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TITLES OF PERSONS

As a general rule when a title precedes a name, it is capitalized. When a title follows the name, or is in apposition to a proper name, it is lowercased. In the case of a long or unwieldy title, reorganize the sentence structure so that the title follows the name.

See also:   ABBREVIATIONS, CLERGY, FAMILY RELATIONSHIPS,
                     NICKNAMES OF PERSONS, ROYALTY AND NOBILITY,
                     and individual entries: Jr., Sr., III, sir.
                     AIR FORCEARMY, COAST GUARD, MARINE CORPS, , NAVY,
                     special forces, armed forces, armed servicesMILITARY RANKS,
                    
MILITARY UNITS, Ranger, Rangers, SEAL, SEALs.


1.Military and religious titles


Gen. Peter Pace, chairman of the Joint Chiefs of Staff; the general
Adm. Sir Frances Beaufort; Admiral Beaufort; Sir Frances
General Lord Cornwallis
Dean Oliver Payne; Oliver Payne, the dean of the cathedral; the dean of St. Mark's; the dean
the late Cardinal Joseph Bernardin; the cardinal
Archbishop James A. Hickey; but Catholic archbishop James A. Hickey; James A. Hickey, the archbishop; the archbishop of Washington

2.
Civil and professional titles


President Barack Obama; but U.S. president Barack Obama; the president
Secretary of Energy Samuel W. Bodman; Samuel W. Bodman, secretary of energy; the secretary of energy; the energy secretary; the secretary
House Speaker Paul Ryan; the speaker of the House; the speaker
Senate Majority Leader Trent Lott; Senator Lott, the majority leader
Prime Minister David Cameron; but British prime minister David Cameron; David Cameron, prime minister of Great Britain; the prime minister
Senator Tom O'Neill; the senator from Alabama, Tom O'Neill
Congresswoman Eleanor Holmes Norton; Eleanor Holmes Norton, congresswoman from D.C. or representative from D.C.; the congresswoman or the representative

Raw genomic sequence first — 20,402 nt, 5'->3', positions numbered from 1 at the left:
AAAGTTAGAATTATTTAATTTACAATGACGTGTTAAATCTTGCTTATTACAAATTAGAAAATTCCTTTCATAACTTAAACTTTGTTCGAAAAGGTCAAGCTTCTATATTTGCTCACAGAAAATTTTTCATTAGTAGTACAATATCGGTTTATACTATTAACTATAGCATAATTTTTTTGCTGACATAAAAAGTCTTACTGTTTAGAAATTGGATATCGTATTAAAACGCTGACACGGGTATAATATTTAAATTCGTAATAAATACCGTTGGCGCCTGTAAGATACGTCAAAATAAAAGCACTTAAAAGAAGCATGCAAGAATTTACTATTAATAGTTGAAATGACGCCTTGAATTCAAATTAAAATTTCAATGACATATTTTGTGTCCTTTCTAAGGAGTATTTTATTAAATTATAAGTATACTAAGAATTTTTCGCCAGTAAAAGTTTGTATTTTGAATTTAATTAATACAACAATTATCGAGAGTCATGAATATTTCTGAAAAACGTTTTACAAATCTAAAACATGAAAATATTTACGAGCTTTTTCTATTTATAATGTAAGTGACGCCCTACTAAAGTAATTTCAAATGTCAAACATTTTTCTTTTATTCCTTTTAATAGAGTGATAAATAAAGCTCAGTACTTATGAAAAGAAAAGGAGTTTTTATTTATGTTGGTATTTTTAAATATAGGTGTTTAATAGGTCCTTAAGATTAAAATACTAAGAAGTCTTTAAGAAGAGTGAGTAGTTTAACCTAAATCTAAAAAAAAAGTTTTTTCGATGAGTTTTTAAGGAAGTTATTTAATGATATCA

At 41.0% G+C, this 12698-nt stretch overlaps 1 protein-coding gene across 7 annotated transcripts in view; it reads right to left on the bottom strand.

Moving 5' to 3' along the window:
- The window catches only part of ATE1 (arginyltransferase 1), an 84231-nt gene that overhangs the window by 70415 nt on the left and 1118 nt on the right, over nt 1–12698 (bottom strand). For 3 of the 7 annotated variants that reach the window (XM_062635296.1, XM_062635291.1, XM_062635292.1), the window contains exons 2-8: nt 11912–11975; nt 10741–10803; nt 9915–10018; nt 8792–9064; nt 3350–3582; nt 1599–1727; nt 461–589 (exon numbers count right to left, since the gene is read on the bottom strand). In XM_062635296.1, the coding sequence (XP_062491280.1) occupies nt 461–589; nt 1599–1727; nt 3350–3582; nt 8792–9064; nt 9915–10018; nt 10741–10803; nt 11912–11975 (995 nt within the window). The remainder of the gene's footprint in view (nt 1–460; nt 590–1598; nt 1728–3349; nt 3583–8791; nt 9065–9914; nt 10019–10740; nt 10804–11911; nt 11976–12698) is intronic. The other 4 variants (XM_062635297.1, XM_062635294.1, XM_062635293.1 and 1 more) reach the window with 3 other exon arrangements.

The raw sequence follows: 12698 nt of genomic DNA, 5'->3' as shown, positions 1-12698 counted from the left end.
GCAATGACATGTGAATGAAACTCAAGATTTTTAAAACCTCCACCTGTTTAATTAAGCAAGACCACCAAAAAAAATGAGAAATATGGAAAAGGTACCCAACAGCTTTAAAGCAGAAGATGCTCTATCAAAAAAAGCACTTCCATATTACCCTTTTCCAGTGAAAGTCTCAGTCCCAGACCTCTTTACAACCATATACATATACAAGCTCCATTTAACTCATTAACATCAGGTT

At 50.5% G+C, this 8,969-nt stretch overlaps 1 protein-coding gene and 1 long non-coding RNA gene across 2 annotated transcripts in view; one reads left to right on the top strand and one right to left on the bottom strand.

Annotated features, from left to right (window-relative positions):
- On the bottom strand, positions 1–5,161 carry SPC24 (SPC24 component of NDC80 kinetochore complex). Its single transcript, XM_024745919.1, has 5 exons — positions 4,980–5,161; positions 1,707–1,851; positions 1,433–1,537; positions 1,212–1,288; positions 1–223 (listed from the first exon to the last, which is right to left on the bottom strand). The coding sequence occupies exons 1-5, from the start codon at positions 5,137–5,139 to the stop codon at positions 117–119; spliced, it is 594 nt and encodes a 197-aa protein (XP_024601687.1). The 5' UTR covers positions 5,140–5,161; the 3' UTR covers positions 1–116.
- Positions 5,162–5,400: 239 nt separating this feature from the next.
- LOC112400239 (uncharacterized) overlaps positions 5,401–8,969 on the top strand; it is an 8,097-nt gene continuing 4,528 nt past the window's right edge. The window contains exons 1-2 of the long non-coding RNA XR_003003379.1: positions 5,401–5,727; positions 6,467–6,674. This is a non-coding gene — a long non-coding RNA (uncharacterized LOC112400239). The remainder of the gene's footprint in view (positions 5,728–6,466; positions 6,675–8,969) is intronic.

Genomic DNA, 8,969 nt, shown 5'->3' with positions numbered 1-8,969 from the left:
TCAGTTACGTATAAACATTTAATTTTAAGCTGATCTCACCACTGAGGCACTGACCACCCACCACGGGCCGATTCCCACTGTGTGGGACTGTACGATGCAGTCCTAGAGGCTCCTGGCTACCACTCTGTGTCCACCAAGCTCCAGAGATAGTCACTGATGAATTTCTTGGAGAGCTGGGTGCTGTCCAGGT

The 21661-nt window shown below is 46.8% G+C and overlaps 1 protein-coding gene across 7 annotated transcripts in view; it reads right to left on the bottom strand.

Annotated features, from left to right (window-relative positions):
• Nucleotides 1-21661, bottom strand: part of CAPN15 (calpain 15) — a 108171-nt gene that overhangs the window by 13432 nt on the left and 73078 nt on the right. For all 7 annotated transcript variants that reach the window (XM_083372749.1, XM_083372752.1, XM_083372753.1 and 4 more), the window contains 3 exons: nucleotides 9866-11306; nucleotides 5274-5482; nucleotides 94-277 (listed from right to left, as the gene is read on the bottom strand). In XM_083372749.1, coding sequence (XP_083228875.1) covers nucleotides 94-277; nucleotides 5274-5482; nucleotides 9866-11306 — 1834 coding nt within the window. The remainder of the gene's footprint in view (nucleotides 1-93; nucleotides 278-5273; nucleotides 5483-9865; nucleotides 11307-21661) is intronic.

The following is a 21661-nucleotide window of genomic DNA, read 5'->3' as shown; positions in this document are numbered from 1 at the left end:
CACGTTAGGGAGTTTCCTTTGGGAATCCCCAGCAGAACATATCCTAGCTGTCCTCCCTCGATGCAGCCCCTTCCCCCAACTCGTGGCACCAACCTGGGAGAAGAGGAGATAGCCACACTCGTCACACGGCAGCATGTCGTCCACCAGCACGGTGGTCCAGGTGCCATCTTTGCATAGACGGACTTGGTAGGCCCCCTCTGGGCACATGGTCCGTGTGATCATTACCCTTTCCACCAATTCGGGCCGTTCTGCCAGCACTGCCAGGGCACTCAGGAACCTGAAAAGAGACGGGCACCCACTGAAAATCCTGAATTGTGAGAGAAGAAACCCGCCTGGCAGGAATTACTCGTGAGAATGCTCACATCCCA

Mayor Amanda MacEvitt; but San Diego mayor Amanda MacEvitt; the mayor; the mayor of San Diego
Park Superintendent Lynn Addison, the superintendent
assistant park superintendent Catherine Barker
park ranger Kevin P. Allen
research editor Heidi Schultz
sanitation engineer Throckmorton K. Zandervelt III

3.Academic titles:  Use of the title Dr. (whether for M.D. or Ph.D., though generally avoid using Dr. for Ph.D. holders) parallels that of Mr., Mrs., etc.  It is generally not used before the full name.


Carolyn White, Walt Whitman Professor of English
Professor of Anthropology Alice Jones; Alice Jones, professor of anthropology; Jones
James Robert Gray, professor emeritus of radiation biology at Harvard Medical School; Dr. Gray

4.Corporation titles:  At Sweeney Enterprise, President Karen E. Gibbs introduced me to bookkeeper Cathy Newman, security officer Sally S. Summerall, and general manager Whitney Dangerfield.

5.Honorifics are capped:


His Eminence
Excellency
Your Honor
but: yes, sir

Your Majesty, Her Majesty
Her Royal Highness, Your Royal Highness
Your Grace, My Lord, His Lordship
6.Epithets and appellations are capped if well established, but lowercased and quoted if less firmly established:


the Maid of Orléans
the Iron Duke
"the hostess with the mostest"
the "legal eagle"